Boucher will also try to keep his top unit of Teddy Purcell,Vincent Lecavalier and Martin St. Louis away from Chara and Dennis Seidenberg. In Boston, he even juggled is lines to keep Vinny away from Chara. From the early part of Game 5, Chara dominated Lecavalier physically and that’s a matchup that Julien will try to get if he can by changing defensemen on the fly. Lecavalier has five points in this series (a goal and four assists), but he got four of those points in the wild Game 2. So the B’s have kept him off the score sheet in three of the five games so far.
Some other things to watch: Dominance in the faceoff circle has mattered in this series. The winner of each game also won more faceoffs, and usually by a wide margin of about 60 percent to 40 percent. So keep an eye on that little battle tonight as well.
Dwayne Roloson returns to the net after being spelled by Mike Smith for Game 5. He wasn’t terrible in Games 3 and 4, matches in which he was pulled, but he did let in goals that he might have stopped. Boucher’s reasoning is that Roloson will be better after resting a game.
On the injury front, the Lightning may be without Sean Bergenheim, their leading goal-scorer (9). He has great chemistry with Downie and Dominic Moore on Tampa’s third line, so if he can’t go, how much will that decrease that line’s effectiveness. Speedy Blair Jones would take Bergenheim’s spot.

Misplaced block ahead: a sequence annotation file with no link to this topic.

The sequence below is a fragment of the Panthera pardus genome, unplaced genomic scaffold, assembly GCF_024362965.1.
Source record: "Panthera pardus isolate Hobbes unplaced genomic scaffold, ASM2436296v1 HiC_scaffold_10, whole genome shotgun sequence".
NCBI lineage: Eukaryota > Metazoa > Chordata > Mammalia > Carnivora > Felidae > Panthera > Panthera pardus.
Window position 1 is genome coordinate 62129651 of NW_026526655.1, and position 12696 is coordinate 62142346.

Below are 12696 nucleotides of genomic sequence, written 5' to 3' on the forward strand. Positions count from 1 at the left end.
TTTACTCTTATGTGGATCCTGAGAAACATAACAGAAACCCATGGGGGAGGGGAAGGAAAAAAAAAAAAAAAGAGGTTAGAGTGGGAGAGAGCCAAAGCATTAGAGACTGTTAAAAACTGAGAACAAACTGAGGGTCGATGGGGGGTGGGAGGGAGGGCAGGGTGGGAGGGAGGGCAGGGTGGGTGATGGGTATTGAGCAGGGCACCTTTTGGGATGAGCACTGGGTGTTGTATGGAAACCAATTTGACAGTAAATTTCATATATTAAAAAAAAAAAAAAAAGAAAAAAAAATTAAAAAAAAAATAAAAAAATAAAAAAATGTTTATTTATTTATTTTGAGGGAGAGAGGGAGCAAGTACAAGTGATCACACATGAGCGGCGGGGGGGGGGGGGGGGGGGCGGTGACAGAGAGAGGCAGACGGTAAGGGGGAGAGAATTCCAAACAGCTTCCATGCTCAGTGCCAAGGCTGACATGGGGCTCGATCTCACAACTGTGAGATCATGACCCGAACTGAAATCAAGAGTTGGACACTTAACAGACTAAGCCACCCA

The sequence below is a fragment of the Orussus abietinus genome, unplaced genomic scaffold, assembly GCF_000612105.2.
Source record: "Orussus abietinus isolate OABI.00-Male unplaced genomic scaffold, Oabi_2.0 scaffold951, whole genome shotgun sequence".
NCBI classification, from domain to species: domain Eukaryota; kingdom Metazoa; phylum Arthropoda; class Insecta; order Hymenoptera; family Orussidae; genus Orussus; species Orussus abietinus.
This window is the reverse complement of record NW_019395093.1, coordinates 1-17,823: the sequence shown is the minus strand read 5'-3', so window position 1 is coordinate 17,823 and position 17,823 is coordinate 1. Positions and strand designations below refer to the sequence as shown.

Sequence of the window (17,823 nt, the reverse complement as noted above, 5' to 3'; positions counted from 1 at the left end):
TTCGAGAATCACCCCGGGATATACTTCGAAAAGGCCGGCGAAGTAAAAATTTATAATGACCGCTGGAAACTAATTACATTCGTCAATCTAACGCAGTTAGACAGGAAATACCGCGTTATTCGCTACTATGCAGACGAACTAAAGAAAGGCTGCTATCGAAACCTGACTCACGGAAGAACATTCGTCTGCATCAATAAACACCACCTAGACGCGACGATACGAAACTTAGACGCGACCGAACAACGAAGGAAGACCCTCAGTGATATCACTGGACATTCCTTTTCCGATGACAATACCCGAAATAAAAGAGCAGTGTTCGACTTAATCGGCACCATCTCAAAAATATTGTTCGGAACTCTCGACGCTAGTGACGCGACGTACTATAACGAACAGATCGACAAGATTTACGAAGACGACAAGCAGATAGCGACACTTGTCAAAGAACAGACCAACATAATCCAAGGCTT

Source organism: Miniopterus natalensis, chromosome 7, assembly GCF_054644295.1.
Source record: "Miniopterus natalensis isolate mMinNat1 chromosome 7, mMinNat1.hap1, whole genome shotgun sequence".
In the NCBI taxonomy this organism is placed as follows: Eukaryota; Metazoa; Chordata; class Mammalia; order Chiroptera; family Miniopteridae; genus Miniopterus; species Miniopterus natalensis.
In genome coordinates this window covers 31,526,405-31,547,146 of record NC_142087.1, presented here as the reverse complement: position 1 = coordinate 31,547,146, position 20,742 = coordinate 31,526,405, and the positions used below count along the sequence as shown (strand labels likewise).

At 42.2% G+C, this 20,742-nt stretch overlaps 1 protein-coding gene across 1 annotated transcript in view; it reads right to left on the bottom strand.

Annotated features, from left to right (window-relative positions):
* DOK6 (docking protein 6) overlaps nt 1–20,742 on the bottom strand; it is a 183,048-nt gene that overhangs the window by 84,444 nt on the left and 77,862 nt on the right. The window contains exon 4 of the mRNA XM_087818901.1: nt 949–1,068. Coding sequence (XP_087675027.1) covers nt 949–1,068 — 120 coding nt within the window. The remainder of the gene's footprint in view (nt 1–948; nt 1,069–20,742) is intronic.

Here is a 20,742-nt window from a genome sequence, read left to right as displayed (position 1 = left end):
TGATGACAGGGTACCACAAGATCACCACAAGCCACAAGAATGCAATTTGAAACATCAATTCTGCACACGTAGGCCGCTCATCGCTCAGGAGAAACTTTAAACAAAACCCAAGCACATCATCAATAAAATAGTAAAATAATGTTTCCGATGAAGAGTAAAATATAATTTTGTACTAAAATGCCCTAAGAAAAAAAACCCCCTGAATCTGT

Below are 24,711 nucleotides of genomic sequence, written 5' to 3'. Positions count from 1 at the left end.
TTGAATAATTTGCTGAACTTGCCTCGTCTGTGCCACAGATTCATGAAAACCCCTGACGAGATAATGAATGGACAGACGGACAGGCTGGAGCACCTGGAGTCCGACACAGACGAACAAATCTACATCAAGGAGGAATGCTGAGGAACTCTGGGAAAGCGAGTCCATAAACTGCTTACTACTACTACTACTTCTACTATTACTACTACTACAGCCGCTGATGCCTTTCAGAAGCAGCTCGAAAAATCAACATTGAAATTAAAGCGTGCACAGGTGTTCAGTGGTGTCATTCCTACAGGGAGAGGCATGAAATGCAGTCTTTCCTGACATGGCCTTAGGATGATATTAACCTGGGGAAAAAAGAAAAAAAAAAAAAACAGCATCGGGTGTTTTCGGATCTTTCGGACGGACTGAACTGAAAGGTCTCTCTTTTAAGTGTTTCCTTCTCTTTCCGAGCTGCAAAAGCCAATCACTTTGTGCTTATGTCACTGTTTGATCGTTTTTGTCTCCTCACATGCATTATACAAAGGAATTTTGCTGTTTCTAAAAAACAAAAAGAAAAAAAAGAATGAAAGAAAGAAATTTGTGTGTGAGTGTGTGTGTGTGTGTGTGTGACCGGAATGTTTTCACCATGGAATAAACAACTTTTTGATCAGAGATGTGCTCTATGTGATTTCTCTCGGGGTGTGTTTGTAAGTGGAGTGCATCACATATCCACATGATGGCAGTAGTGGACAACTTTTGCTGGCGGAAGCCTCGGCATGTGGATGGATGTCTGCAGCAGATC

Fluto Shinzawa blogs in The Boston Globe: “Interesting to see whether the Bruins make any lineup changes — specifically, Shawn Thornton for Tyler Seguin. Claude Julien said it was harder on the road to get the matchups he wanted for Seguin. The guess is that Seguin stays in, but perhaps they’re giving it some thought.”
The Boston injury report on defenseman Johnny Boychuk is that he’s good to go for tonight after taking a late hit from Downie in Game 5. Downie hit Boychuk from behind and the result was Boychuk’s head slamming into the glass. He was helped off and didn’t return. (Can’t find video on that. Sorry). It was called boarding and Downie got a minor, but it was a soft call. Downie could have gotten five and a game for hitting from behind.
But the refs were obviously in a lenient mood. They didn’t penalize Andrew Ference when he tripped Downie behind Boston’s net shortly after Downie came out of the box. And Michael Ryder got away with what looked like a charge on Blair Jones shortly before Downie’s hit on Boychuk.
After watching some of what wasn’t called last night in the Vancouver-San Jose game, it looks as if the refs are “letting ‘em play.” As for Downie, as Ira Kaufman speculates in The Tampa Tribune, it could be that he’s the victim of his bad reputation.